[Date Prev][Date Next][Thread Prev][Thread Next][Date Index][Thread Index]
[APD] The problems with generalizations (long)
I?d like to suggest that we be a tad more careful with
generalizations on the list. We seem to forget that
different species of plants hail from different
places, all with different environmental conditions.
While a particular species may be quite adaptable,
some are not. This can even be true within a genus.
For example, Bacopa caroliniana and B.
madagascariensis both grow better in soft water
(Kasselmann, C. 2003. Aquarium Plants. Krieger
Publishing Co.). However, Bacopa monnieri can grow in
either soft or hard water (also from Kasselmann
2003). Brasenia schreberi (water shield) is a
difficult plant to grow, and requires very soft water
(Rataj, K. and T. J. Horeman. 1977. Aquarium plants,
their identification, cultivation, and ecology.
T.F.H. Publications, Inc.).
Different species can also have different lighting
requirements. Some shade plants will not survive high
light intensity, while full-sun plants will not
survive shade. (Kasselmann 2003)
Different species also have different substrate
preferences. Some plants grow well in sand, some do
not, and require at least some mulm if not silt and
clay particles (personal observation). Different
plants can also have different nutrient requirements
in both water and substrate. Different plants have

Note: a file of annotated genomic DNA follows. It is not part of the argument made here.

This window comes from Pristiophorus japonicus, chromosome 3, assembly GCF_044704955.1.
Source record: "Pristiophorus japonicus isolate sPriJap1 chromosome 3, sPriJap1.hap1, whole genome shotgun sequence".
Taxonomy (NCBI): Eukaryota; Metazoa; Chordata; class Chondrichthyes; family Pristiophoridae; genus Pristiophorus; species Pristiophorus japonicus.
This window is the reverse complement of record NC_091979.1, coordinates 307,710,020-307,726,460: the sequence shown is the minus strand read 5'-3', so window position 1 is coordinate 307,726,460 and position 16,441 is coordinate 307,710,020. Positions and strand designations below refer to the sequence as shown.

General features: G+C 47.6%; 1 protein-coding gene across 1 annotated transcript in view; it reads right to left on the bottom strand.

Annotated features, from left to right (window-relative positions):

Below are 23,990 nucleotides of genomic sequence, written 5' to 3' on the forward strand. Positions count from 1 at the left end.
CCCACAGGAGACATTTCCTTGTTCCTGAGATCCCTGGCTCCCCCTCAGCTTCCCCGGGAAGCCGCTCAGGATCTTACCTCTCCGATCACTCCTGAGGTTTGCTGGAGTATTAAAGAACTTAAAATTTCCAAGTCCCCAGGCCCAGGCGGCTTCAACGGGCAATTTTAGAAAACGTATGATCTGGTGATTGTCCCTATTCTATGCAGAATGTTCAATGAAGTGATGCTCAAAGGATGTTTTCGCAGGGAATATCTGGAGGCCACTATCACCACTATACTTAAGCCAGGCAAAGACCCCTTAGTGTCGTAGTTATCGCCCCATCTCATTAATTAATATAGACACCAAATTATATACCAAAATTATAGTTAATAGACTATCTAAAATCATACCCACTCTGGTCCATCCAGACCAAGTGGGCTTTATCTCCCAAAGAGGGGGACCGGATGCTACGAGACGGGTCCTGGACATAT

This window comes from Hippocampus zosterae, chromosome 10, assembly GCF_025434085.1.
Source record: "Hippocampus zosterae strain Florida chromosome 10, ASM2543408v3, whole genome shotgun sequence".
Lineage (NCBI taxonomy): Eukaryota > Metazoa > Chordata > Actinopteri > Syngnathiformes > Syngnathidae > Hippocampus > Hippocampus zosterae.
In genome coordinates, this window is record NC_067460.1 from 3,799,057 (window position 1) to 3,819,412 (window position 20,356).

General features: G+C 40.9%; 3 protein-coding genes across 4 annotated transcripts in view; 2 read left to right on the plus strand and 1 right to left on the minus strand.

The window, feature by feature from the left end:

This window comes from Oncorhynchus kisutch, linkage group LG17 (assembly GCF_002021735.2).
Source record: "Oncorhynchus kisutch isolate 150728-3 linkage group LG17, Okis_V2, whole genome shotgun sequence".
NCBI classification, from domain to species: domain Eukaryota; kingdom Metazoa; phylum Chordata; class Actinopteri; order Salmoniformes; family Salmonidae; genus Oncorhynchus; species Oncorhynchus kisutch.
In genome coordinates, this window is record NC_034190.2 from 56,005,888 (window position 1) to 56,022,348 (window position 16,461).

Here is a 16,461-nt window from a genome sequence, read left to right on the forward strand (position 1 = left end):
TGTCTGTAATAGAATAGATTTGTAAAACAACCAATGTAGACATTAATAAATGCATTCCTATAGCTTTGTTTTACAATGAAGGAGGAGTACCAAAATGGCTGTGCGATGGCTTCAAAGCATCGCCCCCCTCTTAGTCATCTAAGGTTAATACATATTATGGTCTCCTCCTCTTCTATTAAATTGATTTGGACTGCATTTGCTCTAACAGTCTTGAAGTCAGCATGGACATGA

different temperature tolerances.
Therefore, I always try to get a feel for the
preferences of the plants that I am trying to grow,
much in the same way that we look at the preferences
of fish. While some plants, like some fish, can do
well in other environments, some will do less well,
and some can do very poorly. Just as discus and
mummichugs will not thrive in the same tank, neither
will some plants. Just this past weekend, I caught
native fish in South Carolina. I do not expect to
keep the blackbanded sunfish with the shiners, as they
are from different systems with different water
parameters, substrate, and cover.
I think this is especially important when we consider
that people (including myself) read the list looking
for information to use on their own aquariums. When
giving advice to individuals, I think we should be
careful not to say ?Plants like condition X?
or ?Condition Y always helps?. While it may help the
plants of the individual in question, it may not be
advisable for others reading the post. Better
statements might be something like ?The plants you
have prefer condition Q?. I think we should even avoid
saying ?most plants available in pet stores?, since we
all know that many (not all) pet stores will sell just
about anything if it sells well.
I am particularly bothered by blanket statements
like ?P substrate is the best?, or ?Q condition is
necessary?, as they can be very misleading. I would
much prefer to say ?R works for me? or ?I have seen
species S grow well under Y conditions) or ?author Z
or company S says that Y conditions are required for
There, end of rant. I?m not meaning to pick a fight,
or be nit-picky, but I do know that we all grow
different things, from Anubias to Vesicularia, (some
people with passions for particular genera) and we
might want to avoid lumping them all in together. We
live in a wonderfully diverse world, with many
beautifully different nuances.
Do you Yahoo!?
Yahoo! SiteBuilder - Free web site building tool. Try it!
Aquatic-Plants mailing list
Aquatic-Plants at actwin_com